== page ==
But what about other, non-Apple tablets? For service and support, it’s difficult to beat Apple today. Their Apple Stores and Genius Bars are equipped to handle almost all tablet repairs on the same day. Our own experiences with the Genius Bar have seen my iPhone screen and a MacBook Air battery replaced within 30 minutes. Other companies might have as long a warranty, but they cannot do the instant turnaround that Apple can.

Most importantly, though, is Apple’s iOS ecosystem. Though the Android (Google Play) ecosystem is catching up, Apple continues to offer the largest selection of high-quality, dedicated tablet apps. While the selection of tablet-designed apps is constantly growing, that ecosystem and extremely clean user experience is still behind what iOS offers to its users.

Flaws (but not dealbreakers)

The iPad Air 2 is more expensive than its closest competition. The closest non-iPad competition is probably the $400 16GB Nexus 9. The iPad Air 2 starts at $500 for the Wi-Fi 16GB version, but 16GB is barely enough for most people and makes installing updates harder down the road, so you should probably get the the 64GB version at $600. Siri is still not as good as some Android voice control systems, and Google Now (which gives you an overview of your day and things you care about) is great if you use Android. But these are just nits to pick.

In Closing

The iPad Air 2 is the best tablet because choosing it means you’re not compromising on anything. The hardware is fast, thin, and light, it has a great, upgraded camera with useful video capabilities, TouchID, and the best tablet software ecosystem on the market today.

This guide may have been updated. To see the current recommendation please go to The Wirecutter.com

TIME Gadgets

This Is the Best E-Book Reader You Can Buy

Amazon Kindle Paperwhite
Amazon Amazon Kindle Paperwhite

It's the $120 Amazon Kindle Paperwhite

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This post was done in partnership with The Wirecutter, a list of the best technology to buy. Read the full article below at TheWirecutter.com

The $120 Amazon Kindle Paperwhite is our favorite e-book reader because it has a backlight for reading in the dark and Amazon’s amazing book selection, which is unsurpassed by the competition.

How we decided

There are other good e-readers out there, like the Kobo and the Nook GlowLight. They all share similar specs, but comparing hardware misses the bigger picture.

We prefer Amazon because it has the biggest and best selection of e-books and the best prices. Its also a company you can bank on to keep the updates coming while you port your ever-growing library of books to better and better hardware through the ages. If you look at it like that, you’re not really buying an e-book reader. You’re buying a cheap window to see into a vast library that you will keep for the rest of your life.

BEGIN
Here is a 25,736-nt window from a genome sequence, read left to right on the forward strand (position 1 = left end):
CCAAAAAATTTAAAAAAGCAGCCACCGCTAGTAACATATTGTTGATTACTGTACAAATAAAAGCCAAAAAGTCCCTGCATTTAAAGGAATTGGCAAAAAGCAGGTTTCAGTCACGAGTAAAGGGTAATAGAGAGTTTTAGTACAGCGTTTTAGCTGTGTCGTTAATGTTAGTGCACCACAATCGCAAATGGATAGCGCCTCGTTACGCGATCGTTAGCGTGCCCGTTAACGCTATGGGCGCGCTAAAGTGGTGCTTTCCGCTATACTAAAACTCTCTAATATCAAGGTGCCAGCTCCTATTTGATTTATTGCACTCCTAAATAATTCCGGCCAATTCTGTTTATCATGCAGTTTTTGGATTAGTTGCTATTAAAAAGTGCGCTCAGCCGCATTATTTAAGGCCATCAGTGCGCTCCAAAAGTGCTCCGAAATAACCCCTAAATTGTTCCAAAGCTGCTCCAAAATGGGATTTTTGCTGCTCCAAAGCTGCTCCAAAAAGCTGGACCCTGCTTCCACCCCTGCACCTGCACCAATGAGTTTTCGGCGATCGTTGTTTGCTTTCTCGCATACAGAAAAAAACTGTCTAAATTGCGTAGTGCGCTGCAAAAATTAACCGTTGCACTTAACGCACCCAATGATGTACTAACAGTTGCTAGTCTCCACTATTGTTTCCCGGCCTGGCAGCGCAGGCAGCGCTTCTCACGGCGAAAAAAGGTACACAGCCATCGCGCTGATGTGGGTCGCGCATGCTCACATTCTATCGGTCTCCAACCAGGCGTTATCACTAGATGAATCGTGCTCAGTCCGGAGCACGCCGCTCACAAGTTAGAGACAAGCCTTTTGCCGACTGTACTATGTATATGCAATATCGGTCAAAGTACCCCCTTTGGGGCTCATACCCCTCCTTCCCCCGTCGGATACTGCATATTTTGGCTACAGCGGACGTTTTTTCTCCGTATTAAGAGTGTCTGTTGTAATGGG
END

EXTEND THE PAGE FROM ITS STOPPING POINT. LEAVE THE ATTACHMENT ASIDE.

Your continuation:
Our pick

The Paperwhite has not changed drastically in the last two years, but that’s okay, because Amazon has had a good thing going for a while. If you have the 2013 edition, you can easily stick with that model and not feel like you’re missing out on too much. If you have a Kindle older than that, you might want to upgrade.

The current Paperwhite model’s battery can run for up to eight weeks at a time, even with the screen light running. In summer 2014, Amazon doubled the Paperwhite’s internal storage from 2GB to 4GB, making room for more than 1,000 e-books. It has a bright front-lit screen, a black on white e-ink display that’s crisp and makes text very easy to read even outdoors, and a processor that makes page turning smooth.

The Paperwhite supports illustrated children’s e-books and has some baked-in parental controls. Amazon Prime members can access the Lending Library, and any Kindle owner can sign up for Kindle Unlimited, a $10-per-month subscription that provides access to 600,000 e-books and audiobooks.

The Kindle Paperwhite is priced squarely in the middle of all Amazon’s e-readers, starting at $120 for the Wi-Fi only version with ads. The ad-free version is $140, while the 3G-enabled Paperwhite is $189 with ads and $209 without them. (The ads don’t pop up during reading, but for $20 more, I’d opt out.) We prefer the Paperwhite over the basic $80 Amazon Kindle because it can store more books and runs for longer on a single charge.

The Upgrade

The Kindle Voyage is an even better e-reader than the Paperwhite, with a 300 DPI e-Ink screen, a backlight that adjusts brightness automatically, and a touchscreen with a body you can squeeze to turn pages. But at $200, it doesn’t offer enough over the Paperwhite to justify spending an additional $80 for most people. The pixel density of the Voyage is double that of the Paperwhite, but text on the Paperwhite is already easy to read and the difference won’t be noticeable to most people. The adaptive backlight is nice, but the standard backlight on the Paperwhite is fine. The Voyage’s squeeze action to change pages is better, but most people will probably be fine with the controls on the Paperwhite.

It might be worth upgrading to the Voyage if you read a lot of graphic novels or comics, because the higher resolution display of the Voyage does make those easier to read.

In closing

Amazon’s e-book selection and certainty of upgrades makes it the best investment for an e-book collection. If you really love reading books and can afford to spend $200, then the Voyage is a wonderful e-reader. But at $120, the Paperwhite is a very solid e-reader, and a great choice for most people.

This guide may have been updated. To see the current recommendation, please go to The Wirecutter.com